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The Georgian Star: How William and Caroline Herschel Revolutionized Our Understanding of the Cosmos (Great Discoveries)by Michael D. Lemonick
Synopses & Reviews
Trained as a musician, amateur scientist William Herschel found international fame after discovering the planet Uranus in 1781. Though he is still best known for this finding, his partnership with his sister Caroline yielded groundbreaking work, including techniques that remain in use today. The duo pioneered comprehensive surveys of the night sky, carefully categorizing every visible object in the void. Caroline wrote an influential catalogue of nebulae, and William discovered infrared radiation. Celebrated science writer Michael Lemonick guides readers through the depths of the solar system and into his protagonists' private lives: William developed bizarre theories about inhabitants of the sun; he procured an unheard-of salary for Caroline even while haggling with King George III over the funding for an enormous, forty-foot telescope; the siblings feuded over William's marriage and eventually reconciled. Erudite and accessible, The Georgian Star is a lively portrait of the pair who invented modern astronomy.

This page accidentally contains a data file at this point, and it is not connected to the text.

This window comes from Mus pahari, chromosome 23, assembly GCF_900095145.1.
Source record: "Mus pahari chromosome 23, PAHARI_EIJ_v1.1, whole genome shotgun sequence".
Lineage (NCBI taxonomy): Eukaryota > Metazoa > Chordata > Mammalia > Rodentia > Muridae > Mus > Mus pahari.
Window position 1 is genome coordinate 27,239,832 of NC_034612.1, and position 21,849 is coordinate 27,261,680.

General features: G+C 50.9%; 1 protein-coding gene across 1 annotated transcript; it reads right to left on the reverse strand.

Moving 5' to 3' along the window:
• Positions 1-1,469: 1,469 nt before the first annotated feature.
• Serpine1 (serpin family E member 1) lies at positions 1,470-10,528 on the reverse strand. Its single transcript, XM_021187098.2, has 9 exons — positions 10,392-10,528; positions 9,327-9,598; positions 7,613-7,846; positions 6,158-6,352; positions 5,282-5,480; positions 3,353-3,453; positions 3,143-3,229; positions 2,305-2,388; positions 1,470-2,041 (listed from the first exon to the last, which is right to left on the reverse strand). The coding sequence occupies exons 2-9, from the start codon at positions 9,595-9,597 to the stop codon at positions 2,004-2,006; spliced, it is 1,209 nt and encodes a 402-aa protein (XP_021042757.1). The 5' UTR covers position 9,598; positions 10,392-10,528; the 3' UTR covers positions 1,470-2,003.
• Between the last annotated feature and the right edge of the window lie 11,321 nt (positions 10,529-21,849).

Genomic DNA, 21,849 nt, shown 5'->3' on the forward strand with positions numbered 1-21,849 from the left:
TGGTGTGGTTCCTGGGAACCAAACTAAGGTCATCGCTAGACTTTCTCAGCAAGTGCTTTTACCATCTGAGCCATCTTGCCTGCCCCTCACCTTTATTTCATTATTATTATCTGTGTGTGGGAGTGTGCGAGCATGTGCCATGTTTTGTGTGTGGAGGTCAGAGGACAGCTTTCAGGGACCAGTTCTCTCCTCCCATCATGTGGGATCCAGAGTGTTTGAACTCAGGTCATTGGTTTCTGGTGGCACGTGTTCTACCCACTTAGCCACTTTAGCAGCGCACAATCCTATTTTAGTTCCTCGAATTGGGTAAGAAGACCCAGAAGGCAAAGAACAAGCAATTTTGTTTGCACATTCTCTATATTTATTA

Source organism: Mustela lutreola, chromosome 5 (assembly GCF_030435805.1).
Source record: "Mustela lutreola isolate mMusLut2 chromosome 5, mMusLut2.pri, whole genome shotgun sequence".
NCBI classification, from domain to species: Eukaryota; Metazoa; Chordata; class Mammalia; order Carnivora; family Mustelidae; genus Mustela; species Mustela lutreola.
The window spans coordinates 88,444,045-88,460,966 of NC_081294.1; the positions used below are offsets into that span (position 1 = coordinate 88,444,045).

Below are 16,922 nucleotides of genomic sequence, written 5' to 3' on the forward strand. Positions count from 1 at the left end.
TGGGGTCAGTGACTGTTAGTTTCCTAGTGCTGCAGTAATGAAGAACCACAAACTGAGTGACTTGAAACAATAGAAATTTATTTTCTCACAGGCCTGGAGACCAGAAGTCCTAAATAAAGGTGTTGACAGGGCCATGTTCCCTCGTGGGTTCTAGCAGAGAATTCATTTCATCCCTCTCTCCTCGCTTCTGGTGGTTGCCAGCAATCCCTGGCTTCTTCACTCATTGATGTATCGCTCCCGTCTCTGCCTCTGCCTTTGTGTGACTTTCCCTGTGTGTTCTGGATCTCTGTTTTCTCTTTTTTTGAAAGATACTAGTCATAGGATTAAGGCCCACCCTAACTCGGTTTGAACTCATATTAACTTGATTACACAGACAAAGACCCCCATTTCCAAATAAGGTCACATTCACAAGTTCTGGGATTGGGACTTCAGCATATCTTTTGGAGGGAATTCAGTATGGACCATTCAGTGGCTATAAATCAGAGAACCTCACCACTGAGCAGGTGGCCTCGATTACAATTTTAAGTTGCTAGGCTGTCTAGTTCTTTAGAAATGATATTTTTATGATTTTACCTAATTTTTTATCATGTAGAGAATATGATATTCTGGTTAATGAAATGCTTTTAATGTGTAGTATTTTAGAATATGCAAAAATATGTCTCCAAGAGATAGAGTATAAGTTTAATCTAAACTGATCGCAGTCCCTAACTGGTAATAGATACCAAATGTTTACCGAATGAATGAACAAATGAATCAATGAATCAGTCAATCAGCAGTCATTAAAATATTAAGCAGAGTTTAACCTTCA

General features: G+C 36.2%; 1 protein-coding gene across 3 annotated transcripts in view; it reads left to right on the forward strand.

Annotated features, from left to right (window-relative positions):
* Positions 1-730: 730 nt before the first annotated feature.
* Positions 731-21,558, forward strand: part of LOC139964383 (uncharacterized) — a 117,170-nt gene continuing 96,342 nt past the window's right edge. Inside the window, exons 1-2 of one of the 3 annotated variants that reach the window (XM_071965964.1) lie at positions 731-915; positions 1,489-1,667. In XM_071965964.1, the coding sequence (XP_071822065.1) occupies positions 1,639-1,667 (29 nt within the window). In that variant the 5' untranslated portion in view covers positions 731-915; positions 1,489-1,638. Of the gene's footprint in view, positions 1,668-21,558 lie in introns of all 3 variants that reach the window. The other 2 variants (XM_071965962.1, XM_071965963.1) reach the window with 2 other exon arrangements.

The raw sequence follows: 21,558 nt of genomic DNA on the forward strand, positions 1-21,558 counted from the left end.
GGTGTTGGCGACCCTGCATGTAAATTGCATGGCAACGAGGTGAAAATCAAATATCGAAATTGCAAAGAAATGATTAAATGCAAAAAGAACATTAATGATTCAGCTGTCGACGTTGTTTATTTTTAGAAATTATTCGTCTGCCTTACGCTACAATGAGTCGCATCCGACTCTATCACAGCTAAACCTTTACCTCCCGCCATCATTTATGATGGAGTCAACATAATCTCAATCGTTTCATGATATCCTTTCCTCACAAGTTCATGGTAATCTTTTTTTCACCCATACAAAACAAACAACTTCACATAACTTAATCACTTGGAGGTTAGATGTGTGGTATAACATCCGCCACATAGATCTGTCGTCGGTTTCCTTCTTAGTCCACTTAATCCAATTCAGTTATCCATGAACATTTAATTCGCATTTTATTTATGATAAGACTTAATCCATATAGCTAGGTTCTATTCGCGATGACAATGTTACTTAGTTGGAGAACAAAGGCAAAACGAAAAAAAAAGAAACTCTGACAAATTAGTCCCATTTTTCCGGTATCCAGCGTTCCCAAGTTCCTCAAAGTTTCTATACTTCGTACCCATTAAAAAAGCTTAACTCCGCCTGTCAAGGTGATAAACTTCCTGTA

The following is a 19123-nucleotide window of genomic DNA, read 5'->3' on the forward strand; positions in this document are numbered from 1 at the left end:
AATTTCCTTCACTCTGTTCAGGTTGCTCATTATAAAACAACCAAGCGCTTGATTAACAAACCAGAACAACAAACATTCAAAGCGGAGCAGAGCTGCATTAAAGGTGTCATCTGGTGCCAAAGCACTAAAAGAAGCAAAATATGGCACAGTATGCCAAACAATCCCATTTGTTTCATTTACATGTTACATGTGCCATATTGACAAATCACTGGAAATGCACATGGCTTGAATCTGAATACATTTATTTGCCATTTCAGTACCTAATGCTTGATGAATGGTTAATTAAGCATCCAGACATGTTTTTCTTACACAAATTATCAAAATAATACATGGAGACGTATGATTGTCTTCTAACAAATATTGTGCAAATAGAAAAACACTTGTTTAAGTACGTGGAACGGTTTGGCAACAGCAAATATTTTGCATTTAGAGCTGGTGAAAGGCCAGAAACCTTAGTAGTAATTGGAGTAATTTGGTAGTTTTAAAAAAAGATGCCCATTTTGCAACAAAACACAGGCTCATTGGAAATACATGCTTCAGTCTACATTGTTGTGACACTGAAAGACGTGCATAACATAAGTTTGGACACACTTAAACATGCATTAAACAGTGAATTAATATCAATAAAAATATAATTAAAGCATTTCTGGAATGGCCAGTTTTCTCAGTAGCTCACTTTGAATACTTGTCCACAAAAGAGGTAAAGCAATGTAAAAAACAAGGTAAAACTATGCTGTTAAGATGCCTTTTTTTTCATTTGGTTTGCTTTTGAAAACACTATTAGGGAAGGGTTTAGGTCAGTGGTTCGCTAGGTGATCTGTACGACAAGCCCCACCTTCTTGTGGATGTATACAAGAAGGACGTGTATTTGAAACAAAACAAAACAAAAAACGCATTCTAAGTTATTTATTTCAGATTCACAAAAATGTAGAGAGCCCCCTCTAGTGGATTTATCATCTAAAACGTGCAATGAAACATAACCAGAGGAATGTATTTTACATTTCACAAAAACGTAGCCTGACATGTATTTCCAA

"Former Time magazine science writer Lemonick provides an entertaining and illuminating look at a pathbreaking astronomical partnership. When William Herschel, in 1781, discovered Uranus (which he named the Georgian Star in hopes of getting much-needed funding from King George), he was a self-taught amateur astronomer earning his living as a musician. When the king offered Herschel 200 per year — a 50% drop in income — the astronomer gladly accepted the chance to become the king's astronomer. His goal was to discover how the universe was constructed, and Herschel, an obsessive observer, made a remarkable number of discoveries, including infrared radiation. He also taught his sister Caroline to help with his work, and soon she was publishing her own discoveries, hunting comets and cataloguing thousands of stars and nebulae. When the king agreed to give her a salary, she became the first paid woman scientist. Lemonick (Echo of the Big Bang) paints a vibrant and revealing picture of these two scientists whose painstaking observation and cataloguing paved the way for modern astronomy. 9 illus." Publishers Weekly (Copyright Reed Business Information, Inc.)
'\'A bright, shiny gift to popular-science collections.\"Booklist\n
Responsible for the greatest advances in astronomy since Copernicus, William and Caroline Herschel forever transformed our view of the heavens.
About the Author
A former senior science writer at Time, Michael Lemonick is the author of several books, including Echo of the Big Bang. He teaches at Princeton, Columbia, and Johns Hopkins Universities, and lives in Princeton, New Jersey.
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